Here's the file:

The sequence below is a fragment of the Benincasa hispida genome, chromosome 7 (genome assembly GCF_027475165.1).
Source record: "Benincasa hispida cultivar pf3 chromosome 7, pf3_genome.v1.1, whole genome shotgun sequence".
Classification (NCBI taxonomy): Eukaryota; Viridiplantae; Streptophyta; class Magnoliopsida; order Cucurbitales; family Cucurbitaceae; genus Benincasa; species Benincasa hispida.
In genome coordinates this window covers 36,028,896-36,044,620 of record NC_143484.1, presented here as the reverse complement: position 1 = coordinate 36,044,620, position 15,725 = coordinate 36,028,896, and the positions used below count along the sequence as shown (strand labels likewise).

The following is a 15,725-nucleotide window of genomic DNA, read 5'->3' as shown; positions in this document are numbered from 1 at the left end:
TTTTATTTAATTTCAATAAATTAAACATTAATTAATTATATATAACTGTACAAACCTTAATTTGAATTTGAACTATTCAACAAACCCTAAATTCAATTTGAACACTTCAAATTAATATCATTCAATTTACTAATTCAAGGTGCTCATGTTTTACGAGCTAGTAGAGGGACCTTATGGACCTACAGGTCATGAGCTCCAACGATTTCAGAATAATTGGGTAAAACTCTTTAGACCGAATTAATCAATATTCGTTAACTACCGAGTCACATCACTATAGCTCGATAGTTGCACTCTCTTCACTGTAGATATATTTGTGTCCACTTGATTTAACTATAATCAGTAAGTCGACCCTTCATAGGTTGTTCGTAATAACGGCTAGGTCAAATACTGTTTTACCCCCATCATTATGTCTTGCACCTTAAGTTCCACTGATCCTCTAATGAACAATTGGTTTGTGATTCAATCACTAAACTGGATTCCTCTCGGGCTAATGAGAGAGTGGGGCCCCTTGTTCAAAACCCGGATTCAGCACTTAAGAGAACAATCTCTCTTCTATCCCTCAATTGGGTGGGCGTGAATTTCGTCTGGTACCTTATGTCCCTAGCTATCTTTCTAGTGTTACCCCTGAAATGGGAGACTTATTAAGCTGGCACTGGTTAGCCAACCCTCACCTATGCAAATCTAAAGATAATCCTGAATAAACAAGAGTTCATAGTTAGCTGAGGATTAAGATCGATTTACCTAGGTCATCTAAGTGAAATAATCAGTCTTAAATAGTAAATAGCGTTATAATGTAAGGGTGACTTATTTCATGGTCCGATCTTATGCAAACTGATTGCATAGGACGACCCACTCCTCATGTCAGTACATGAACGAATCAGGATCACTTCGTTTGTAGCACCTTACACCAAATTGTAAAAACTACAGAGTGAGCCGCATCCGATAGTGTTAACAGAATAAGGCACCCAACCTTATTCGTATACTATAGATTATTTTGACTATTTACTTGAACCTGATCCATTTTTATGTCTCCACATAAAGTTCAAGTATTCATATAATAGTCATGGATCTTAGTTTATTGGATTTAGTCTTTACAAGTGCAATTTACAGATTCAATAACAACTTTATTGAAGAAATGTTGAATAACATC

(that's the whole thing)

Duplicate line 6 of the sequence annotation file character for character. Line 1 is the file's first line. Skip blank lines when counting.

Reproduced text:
TTTTATTTAATTTCAATAAATTAAACATTAATTAATTATATATAACTGTACAAACCTTAATTTGAATTTGAACTATTCAACAAACCCTAAATTCAATTTGAACACTTCAAATTAATATCATTCAATTTACTAATTCAAGGTGCTCATGTTTTACGAGCTAGTAGAGGGACCTTATGGACCTACAGGTCATGAGCTCCAACGATTTCAGAATAATTGGGTAAAACTCTTTAGACCGAATTAATCAATATTCGTTAACTACCGAGTCACATCACTATAGCTCGATAGTTGCACTCTCTTCACTGTAGATATATTTGTGTCCACTTGATTTAACTATAATCAGTAAGTCGACCCTTCATAGGTTGTTCGTAATAACGGCTAGGTCAAATACTGTTTTACCCCCATCATTATGTCTTGCACCTTAAGTTCCACTGATCCTCTAATGAACAATTGGTTTGTGATTCAATCACTAAACTGGATTCCTCTCGGGCTAATGAGAGAGTGGGGCCCCTTGTTCAAAACCCGGATTCAGCACTTAAGAGAACAATCTCTCTTCTATCCCTCAATTGGGTGGGCGTGAATTTCGTCTGGTACCTTATGTCCCTAGCTATCTTTCTAGTGTTACCCCTGAAATGGGAGACTTATTAAGCTGGCACTGGTTAGCCAACCCTCACCTATGCAAATCTAAAGATAATCCTGAATAAACAAGAGTTCATAGTTAGCTGAGGATTAAGATCGATTTACCTAGGTCATCTAAGTGAAATAATCAGTCTTAAATAGTAAATAGCGTTATAATGTAAGGGTGACTTATTTCATGGTCCGATCTTATGCAAACTGATTGCATAGGACGACCCACTCCTCATGTCAGTACATGAACGAATCAGGATCACTTCGTTTGTAGCACCTTACACCAAATTGTAAAAACTACAGAGTGAGCCGCATCCGATAGTGTTAACAGAATAAGGCACCCAACCTTATTCGTATACTATAGATTATTTTGACTATTTACTTGAACCTGATCCATTTTTATGTCTCCACATAAAGTTCAAGTATTCATATAATAGTCATGGATCTTAGTTTATTGGATTTAGTCTTTACAAGTGCAATTTACAGATTCAATAACAACTTTATTGAAGAAATGTTGAATAACATC